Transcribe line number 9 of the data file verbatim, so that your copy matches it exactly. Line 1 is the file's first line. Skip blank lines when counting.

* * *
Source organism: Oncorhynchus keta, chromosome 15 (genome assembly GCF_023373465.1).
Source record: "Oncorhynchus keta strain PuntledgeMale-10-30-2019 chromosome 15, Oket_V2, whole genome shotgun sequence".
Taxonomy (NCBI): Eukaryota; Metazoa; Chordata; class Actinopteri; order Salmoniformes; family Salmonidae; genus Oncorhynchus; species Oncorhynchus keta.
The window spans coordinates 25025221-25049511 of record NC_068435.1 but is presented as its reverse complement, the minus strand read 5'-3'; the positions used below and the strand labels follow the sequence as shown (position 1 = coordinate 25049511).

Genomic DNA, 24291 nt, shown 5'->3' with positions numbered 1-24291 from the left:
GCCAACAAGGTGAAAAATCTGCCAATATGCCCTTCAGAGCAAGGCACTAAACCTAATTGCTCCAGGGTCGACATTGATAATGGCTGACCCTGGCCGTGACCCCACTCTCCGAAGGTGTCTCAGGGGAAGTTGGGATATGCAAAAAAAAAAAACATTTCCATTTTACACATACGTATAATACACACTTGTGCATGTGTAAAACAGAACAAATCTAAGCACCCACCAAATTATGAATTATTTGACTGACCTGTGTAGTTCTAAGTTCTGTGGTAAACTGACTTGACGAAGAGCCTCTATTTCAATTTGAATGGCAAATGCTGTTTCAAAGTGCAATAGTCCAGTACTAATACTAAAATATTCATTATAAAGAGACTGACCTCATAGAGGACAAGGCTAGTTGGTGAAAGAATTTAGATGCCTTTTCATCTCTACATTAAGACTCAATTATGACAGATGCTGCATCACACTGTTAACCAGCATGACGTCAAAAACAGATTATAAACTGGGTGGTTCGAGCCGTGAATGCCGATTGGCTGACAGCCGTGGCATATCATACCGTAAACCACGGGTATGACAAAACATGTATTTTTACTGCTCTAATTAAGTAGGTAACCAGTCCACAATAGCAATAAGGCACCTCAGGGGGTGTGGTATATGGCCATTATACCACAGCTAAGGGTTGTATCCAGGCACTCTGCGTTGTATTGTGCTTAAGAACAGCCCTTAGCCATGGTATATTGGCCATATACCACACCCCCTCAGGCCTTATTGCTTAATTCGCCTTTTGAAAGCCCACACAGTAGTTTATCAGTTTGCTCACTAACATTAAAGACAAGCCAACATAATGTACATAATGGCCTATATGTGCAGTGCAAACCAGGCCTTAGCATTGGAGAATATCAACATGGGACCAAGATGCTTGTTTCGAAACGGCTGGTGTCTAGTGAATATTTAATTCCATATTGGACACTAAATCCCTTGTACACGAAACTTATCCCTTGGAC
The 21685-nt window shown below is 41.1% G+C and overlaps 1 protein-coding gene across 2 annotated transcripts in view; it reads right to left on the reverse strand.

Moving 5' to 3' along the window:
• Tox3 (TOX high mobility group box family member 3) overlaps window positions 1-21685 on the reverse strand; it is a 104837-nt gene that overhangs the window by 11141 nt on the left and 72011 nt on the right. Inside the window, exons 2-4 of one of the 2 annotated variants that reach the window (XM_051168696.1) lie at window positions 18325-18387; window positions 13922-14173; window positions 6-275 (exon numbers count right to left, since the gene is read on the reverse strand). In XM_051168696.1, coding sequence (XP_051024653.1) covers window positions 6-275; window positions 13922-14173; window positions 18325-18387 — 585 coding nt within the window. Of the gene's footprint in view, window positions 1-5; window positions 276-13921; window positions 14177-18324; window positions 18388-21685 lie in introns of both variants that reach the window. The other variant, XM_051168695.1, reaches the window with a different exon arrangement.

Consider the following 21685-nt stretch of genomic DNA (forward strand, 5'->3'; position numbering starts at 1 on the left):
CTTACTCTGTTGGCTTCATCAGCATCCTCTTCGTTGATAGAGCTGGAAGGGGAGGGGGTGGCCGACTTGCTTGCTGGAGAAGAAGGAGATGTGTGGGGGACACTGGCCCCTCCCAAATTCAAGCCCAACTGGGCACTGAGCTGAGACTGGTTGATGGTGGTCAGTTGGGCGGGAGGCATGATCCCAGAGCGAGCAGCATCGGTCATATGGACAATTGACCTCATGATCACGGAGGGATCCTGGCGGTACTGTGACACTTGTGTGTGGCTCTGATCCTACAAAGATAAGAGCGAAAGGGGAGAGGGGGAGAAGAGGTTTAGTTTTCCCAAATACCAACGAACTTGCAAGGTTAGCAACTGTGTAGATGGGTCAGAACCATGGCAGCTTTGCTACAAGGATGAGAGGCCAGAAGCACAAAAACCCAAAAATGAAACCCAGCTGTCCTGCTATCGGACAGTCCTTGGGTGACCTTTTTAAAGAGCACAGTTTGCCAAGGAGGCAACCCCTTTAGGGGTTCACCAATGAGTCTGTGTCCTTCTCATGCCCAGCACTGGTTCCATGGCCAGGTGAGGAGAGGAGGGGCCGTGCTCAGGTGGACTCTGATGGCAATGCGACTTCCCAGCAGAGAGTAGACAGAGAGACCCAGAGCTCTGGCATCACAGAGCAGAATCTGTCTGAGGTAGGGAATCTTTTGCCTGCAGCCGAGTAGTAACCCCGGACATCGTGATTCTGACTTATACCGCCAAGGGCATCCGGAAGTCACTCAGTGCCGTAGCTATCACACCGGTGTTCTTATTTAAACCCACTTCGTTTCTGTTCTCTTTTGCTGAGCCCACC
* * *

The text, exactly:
• Tox3 (TOX high mobility group box family member 3) overlaps window positions 1-21685 on the reverse strand; it is a 104837-nt gene that overhangs the window by 11141 nt on the left and 72011 nt on the right. Inside the window, exons 2-4 of one of the 2 annotated variants that reach the window (XM_051168696.1) lie at window positions 18325-18387; window positions 13922-14173; window positions 6-275 (exon numbers count right to left, since the gene is read on the reverse strand). In XM_051168696.1, coding sequence (XP_051024653.1) covers window positions 6-275; window positions 13922-14173; window positions 18325-18387 — 585 coding nt within the window. Of the gene's footprint in view, window positions 1-5; window positions 276-13921; window positions 14177-18324; window positions 18388-21685 lie in introns of both variants that reach the window. The other variant, XM_051168695.1, reaches the window with a different exon arrangement.